“I hope some of these will be people’s favorite songs, but really it’s more about trying to bring them in and give them a good audible experience. … I’m hoping they’ll like these songs even if they don’t know the music. That’s my goal.”
Have more hits-oriented artists who often take audience requests and even encourage them, made it tough for more tradition-eschewing singers like Ndegeocello? And what does she do when fans yell out requests?
“It’s sad to say, but I usually just have to ignore it,” she says. “I try to just stay in a clear mindset and just move on and play the set. That’s the thing I think people sometimes don’t realize. We rehearsed. We have the songs we’ve learned and planned to play. I’m not a juke box. I just have to be extremely confident and move on.”
Ndegeocello says that’s not a dis to other artists who encourage fans to yell out requests.
“I’m just not that kind of artist,” she says. “If I was, and had connected with so many people in the zeitgeist, yeah, that’s incredible. I just never thought of myself as that way … I love David Bowie, but even he didn’t want to be Ziggy Stardust his whole life. I don’t think (requests) are rude, I really wish I could make everyone happy, but it just hasn’t worked out for me that way. I’m just always trying to find new things, to stay fresh and stay creative. Anyone who’s followed me will know that I’m more forward thinking and rarely like to revisit the past.”
Ndegeocello doesn’t mind a little looking back though, during our conversation. She remembers Washington fondly. She grew up more in the Maryland and Virginia suburbs — she still has family here — and cut her musical teeth on the local go-go scene and also by dancing in gay nightclubs.
“D.C. is really the reason I connect music to movement and dance,” she says. “I love seeing people experience music through their body. I love to see people dance and give them that momentary transcendance.”
Ndegeocello left Washington in 1989 and moved to Harlem, which she says was a much different vibe than the D.C. she was used to, mostly living just across the line of Southeast Washington. She says the city has changed drastically since her years living here.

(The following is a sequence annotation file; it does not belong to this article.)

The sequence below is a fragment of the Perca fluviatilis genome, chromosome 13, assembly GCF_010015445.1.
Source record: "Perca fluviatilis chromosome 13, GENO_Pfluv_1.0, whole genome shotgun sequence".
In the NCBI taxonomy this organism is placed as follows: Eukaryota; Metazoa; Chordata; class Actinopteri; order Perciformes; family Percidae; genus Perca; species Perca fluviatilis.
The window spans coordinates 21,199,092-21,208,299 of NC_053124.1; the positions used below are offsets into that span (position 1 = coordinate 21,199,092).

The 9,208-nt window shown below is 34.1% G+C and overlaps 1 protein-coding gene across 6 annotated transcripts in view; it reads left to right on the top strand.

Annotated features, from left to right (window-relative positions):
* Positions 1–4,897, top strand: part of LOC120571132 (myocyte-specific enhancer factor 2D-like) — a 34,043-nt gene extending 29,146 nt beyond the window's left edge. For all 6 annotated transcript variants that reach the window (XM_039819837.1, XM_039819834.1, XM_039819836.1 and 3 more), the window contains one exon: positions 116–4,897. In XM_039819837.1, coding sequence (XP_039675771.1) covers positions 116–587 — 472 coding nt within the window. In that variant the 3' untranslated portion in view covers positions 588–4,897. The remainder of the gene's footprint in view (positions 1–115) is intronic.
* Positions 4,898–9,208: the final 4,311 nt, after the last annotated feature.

“I think it’s changed in a lot of ways but some of it is me seeing it in a different way too,” she says. “It can be a harsh place, kind of a dark hole … sometimes it feel like the whole town is high. My experience in D.C. is like everybody is on something, whether it’s money, power or drugs.”
During her years with Maverick, Madonna’s now-defunct Warner Bros. subsidiary, Ndegeocello enjoyed being courted by various labels in something of a bidding war. She remembers a dinner meeting when she met Madonna and says they enjoyed a “really business-like affair.”
And there’s no great backstory on their collaboration.
“I just literally went into the office one day and they were like, ‘Could you put some bass lines on this and can you do it this week?’ It was no romantic thing, really.”
And yes, Madonna was there when Ndegeocello recorded her part.
“She’s very involved,” Ndegeocello says. “She’s always watching to see what happens in the studio, but there was also a very relaxed rapport.”
Ndegeocello, who’s bi, acknowledges her musical genre morphing and her gender and sexual fluidity are not mere coincidence.
“I’ve just never been like that,” she says. “I don’t even have favorite foods and stuff. I just try to take everything in as an experience, whether it’s gender or music. Sometimes I feel super femmed up and very mother earthy and sometimes I could just set everything on fire and be some war lord or prince. Sometimes I feel like a fabulous gay boy in San Francisco and some days I’m like some African queen. I’m able to cycle through them. Being any one thing, either in music or otherwise, has just never worked in my brain chemistry.”